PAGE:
Initially swapping full-fat for Diet Coke, when Donna finally went 'cold turkey' - giving up the Coke cans entirely - she says she felt "horrendous"."I got really bad migraines, had the shakes and felt really ill. I was like an addict coming off drugs," Donna recalled. "Cans of Coke were my drug and it was not easy giving it up."
Then, last year, when she turned 50, Donna marked her half century by making a 'bucket list' of everything she wanted to do.
"I wrote down, 'fly an aeroplane, visit every continent and run a half marathon,'" she said.
"That's when I realised I had to do something about my weight as, despite giving up Coke, I weighed 14 stone and wore a size 20. I was eating four takeaways a week without even thinking about my waistline. So, I started jogging with my Merle Border Collie crossed with English Setter dog, Dexter, but, despite doing more exercise, I wasn't losing any weight."
Visiting her GP, Dr Peter Foley, at Somerset's Polden Medical Practice, suggested Donna tried a low carb diet, called the Low Carb Program, which is specifically designed for type 2 diabetics.
Even eating a full fry-up for breakfast - complete with bacon, sausages and a fried egg - her weight plummeted and she went from a size 20 to a 10.She also jogs for three miles every day and has completed both the Bridgewater and Exeter Half Marathons.
"I'm running every day and feel like a completely different woman," she said.
But, best of all, now weighing 10 stone 13 lb, Donna has reversed her diabetes and came off her medication in November. Now she only takes one daily tablet for high blood pressure.
Despite all her hard work and beating her physical addiction, however, she admits that cracking her psychological cravings has been much harder.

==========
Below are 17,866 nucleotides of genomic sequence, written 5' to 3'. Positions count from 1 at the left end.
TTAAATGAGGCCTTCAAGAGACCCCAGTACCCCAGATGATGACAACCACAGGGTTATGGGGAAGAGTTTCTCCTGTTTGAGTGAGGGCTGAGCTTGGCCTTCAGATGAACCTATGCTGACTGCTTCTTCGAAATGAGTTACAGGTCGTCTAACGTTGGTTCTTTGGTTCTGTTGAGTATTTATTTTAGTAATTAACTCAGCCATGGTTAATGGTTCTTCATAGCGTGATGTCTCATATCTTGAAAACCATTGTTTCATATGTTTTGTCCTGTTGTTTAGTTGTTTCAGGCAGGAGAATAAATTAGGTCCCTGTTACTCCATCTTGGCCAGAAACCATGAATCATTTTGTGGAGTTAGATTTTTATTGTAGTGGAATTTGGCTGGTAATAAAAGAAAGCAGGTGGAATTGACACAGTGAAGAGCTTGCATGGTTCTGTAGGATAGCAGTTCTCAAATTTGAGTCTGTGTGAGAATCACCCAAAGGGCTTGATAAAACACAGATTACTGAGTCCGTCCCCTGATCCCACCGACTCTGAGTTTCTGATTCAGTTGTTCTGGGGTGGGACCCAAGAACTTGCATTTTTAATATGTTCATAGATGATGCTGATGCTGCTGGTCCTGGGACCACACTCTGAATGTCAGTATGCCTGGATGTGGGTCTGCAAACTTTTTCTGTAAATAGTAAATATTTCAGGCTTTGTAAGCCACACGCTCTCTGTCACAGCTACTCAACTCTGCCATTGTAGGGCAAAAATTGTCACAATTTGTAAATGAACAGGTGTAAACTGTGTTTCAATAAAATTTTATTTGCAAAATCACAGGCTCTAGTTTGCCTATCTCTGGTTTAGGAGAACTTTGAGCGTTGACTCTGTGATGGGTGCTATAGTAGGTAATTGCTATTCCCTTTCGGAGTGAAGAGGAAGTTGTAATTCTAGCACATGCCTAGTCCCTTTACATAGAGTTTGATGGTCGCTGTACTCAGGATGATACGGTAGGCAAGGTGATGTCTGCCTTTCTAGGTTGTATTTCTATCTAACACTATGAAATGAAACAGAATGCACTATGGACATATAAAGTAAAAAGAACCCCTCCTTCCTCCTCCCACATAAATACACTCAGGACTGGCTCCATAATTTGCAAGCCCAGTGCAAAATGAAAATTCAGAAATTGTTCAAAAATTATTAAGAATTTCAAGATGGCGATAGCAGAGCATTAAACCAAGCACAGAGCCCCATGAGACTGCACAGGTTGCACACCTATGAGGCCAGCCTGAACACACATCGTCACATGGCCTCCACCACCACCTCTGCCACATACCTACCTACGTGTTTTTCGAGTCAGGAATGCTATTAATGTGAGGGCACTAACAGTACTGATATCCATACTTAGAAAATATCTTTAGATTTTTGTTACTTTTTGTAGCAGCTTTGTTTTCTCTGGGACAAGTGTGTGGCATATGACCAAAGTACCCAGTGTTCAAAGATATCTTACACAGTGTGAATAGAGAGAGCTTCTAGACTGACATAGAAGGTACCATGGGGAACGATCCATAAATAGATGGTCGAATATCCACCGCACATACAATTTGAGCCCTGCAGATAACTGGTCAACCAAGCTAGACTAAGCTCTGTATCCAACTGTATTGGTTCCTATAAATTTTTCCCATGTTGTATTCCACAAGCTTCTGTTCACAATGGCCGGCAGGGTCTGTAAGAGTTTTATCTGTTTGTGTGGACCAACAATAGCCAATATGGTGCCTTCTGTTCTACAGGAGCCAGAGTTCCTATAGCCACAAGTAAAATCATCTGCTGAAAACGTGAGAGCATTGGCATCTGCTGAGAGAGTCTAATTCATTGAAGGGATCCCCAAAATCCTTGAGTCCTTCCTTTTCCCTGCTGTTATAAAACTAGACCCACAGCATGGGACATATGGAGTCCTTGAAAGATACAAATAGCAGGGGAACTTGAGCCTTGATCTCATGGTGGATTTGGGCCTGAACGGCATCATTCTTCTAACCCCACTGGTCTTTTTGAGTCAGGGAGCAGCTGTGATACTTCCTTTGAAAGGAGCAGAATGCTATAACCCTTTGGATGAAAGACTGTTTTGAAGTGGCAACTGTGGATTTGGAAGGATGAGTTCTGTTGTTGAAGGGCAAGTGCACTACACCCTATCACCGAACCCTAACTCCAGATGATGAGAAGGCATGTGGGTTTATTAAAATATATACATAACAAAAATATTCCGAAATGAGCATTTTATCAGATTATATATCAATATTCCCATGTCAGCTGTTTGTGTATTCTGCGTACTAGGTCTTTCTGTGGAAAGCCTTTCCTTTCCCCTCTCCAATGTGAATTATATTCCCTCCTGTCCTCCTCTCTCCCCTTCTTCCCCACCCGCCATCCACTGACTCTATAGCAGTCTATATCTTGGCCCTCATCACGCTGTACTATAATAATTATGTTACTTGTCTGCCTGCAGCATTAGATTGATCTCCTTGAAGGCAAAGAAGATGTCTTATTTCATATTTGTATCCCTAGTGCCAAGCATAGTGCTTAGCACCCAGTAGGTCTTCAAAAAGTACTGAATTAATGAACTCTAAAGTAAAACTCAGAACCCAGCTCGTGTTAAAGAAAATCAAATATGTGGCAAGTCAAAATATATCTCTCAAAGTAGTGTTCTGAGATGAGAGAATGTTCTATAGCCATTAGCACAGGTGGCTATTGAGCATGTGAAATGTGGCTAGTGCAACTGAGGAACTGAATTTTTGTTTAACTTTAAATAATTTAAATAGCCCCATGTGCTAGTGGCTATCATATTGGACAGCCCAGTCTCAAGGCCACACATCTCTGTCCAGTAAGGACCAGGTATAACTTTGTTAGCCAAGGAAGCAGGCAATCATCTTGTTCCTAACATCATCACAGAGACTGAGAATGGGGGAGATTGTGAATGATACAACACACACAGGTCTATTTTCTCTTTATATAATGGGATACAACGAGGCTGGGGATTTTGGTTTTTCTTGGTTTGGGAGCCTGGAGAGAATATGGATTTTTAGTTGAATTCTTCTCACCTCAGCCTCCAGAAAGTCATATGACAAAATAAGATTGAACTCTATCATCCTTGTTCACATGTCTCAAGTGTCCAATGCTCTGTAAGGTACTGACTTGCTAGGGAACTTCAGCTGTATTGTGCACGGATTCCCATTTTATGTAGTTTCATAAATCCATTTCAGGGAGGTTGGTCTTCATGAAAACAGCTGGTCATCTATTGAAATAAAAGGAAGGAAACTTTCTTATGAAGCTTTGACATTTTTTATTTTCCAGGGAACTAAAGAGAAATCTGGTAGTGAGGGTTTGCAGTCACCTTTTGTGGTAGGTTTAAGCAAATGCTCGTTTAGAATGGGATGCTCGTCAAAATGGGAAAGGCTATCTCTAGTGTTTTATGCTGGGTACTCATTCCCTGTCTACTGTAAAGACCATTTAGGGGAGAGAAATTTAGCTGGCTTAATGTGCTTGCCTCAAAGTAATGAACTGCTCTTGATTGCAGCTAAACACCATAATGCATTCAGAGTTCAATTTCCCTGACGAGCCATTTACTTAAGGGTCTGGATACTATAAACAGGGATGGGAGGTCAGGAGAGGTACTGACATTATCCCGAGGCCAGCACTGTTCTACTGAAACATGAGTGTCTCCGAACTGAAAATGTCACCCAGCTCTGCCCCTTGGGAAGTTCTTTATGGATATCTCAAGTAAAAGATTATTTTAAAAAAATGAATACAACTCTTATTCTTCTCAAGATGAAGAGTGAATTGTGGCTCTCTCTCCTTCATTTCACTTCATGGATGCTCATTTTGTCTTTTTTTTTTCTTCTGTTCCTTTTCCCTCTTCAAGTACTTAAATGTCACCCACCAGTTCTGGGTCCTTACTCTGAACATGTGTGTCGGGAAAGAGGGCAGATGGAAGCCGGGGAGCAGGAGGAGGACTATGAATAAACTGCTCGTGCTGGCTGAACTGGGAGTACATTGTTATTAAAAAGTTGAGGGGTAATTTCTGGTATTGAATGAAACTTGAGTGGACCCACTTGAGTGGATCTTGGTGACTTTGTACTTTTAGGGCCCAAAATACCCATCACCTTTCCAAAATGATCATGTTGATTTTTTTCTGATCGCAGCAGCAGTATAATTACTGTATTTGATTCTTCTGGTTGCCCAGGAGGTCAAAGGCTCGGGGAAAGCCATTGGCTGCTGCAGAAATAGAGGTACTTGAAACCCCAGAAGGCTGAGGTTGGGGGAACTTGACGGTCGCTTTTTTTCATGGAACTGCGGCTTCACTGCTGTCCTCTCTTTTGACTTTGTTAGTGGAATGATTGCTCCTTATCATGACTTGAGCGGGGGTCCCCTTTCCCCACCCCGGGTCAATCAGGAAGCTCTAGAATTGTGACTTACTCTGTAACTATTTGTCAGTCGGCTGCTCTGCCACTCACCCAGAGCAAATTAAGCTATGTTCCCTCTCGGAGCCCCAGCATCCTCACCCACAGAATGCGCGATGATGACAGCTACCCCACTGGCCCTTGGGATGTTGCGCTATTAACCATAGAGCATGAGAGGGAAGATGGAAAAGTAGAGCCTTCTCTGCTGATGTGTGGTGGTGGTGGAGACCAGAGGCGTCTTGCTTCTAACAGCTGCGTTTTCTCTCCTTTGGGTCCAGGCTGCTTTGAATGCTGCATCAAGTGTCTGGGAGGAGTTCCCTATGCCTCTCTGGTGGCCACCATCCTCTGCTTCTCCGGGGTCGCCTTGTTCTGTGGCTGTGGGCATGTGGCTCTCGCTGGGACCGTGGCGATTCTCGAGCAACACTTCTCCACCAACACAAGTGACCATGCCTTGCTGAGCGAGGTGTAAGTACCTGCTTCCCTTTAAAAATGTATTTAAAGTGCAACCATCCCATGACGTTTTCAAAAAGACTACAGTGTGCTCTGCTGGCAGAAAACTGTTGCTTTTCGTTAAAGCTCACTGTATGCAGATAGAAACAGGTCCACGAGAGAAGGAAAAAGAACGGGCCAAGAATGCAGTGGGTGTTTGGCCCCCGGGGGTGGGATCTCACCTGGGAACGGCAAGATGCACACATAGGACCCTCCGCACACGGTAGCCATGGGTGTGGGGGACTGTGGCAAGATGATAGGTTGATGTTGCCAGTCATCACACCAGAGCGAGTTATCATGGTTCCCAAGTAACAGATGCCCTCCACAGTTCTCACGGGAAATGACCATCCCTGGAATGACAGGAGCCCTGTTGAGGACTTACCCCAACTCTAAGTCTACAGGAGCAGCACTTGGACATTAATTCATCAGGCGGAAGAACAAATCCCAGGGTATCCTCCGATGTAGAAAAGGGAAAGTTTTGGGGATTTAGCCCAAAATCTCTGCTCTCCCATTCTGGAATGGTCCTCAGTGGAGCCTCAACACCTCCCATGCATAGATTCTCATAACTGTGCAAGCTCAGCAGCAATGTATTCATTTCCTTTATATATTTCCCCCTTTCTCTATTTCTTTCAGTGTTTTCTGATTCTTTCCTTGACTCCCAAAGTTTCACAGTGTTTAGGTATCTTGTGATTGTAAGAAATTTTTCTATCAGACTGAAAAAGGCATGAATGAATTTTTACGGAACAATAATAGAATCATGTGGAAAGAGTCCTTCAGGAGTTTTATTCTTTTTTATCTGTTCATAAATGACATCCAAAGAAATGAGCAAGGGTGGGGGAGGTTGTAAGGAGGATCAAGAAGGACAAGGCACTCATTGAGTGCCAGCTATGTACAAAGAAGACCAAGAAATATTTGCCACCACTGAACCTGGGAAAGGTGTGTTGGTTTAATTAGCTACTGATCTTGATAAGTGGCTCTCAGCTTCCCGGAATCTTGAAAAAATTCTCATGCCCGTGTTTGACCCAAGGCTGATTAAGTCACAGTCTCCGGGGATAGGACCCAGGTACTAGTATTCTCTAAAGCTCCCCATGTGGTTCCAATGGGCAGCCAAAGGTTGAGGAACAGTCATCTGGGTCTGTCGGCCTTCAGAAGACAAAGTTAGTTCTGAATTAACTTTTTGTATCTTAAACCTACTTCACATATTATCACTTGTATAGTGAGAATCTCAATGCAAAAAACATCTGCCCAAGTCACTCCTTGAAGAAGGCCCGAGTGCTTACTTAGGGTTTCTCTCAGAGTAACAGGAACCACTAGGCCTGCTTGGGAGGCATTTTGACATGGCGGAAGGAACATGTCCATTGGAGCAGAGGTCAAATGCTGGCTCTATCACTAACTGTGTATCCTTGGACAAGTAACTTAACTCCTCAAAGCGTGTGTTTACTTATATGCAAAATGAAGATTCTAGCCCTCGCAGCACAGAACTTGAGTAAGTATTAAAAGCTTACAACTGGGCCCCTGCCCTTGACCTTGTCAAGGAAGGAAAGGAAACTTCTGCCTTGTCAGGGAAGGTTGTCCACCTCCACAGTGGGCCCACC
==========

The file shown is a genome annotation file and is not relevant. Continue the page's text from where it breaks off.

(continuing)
She confessed: "Even now, after all this time and all the effort I've put in, I still get a craving for Coke. I tell myself I don't like it, but I do. I'll still wake up in the middle of the night wanting a Coke.”
Donna went on: "But now I have a bottle of sparkling water by my bed and I have that instead.
"There's no way I'm going to crack!"
Dora Walsh, head nutritionist and founder of Nutriheal and Nutritionist Resource member, said both sugar and caffeine are very addictive substances, especially when combined.
Dora, who also said excessive sugar intake and consequent weight gain would most likely have triggered Donna's type 2 diabetes, explained: “Sugar is often quoted as being more addictive than cocaine. Once you start, it's hard to stop.
"It takes you on a rollercoaster of sugar high, followed by sugar low, which then prompts more sugar consumption to reach another high. This is classic addiction.
"Caffeine is a stimulant that people have also come to rely on, so much so that it becomes an addiction.”
She continued: "No-one knows the full recipe of Coca-Cola. It's been classed as a trade secret.
"But it's said the original inventor, a pharmacist, developed a tonic of coca leaf extracts and alcohol to wean himself off his addiction to morphine for pain relief.
"Coca-Cola became very popular, and some say it's addictive. We don't know exactly why – although we do know they have removed the cocaine!"
For more information visit: www.lowcarbprogram.com/FACT BOX:
- £7 a day
- £2,548 a year
- £50,960 over the last 20 years - enough to buy a two bed house in Darlington, County Durham, or a high-end LandRover Discovery
- 139 calories per 330ml can, totalling 4,170 calories a day - that is more than double the recommended calories intake for women on Coke alone
- 5m calories a year
- 3m calories over the two decades
- 35g per can which equals 1,050g a day
- 382kg a year
- 7,640kg over 20 years
- Almost two cans per waking hour (based on 16 hr day)
- 10 litres a day
- 70 litres week – enough to fill a bath tub
- 3,640 litres a year
- 72,800 litres over 20 years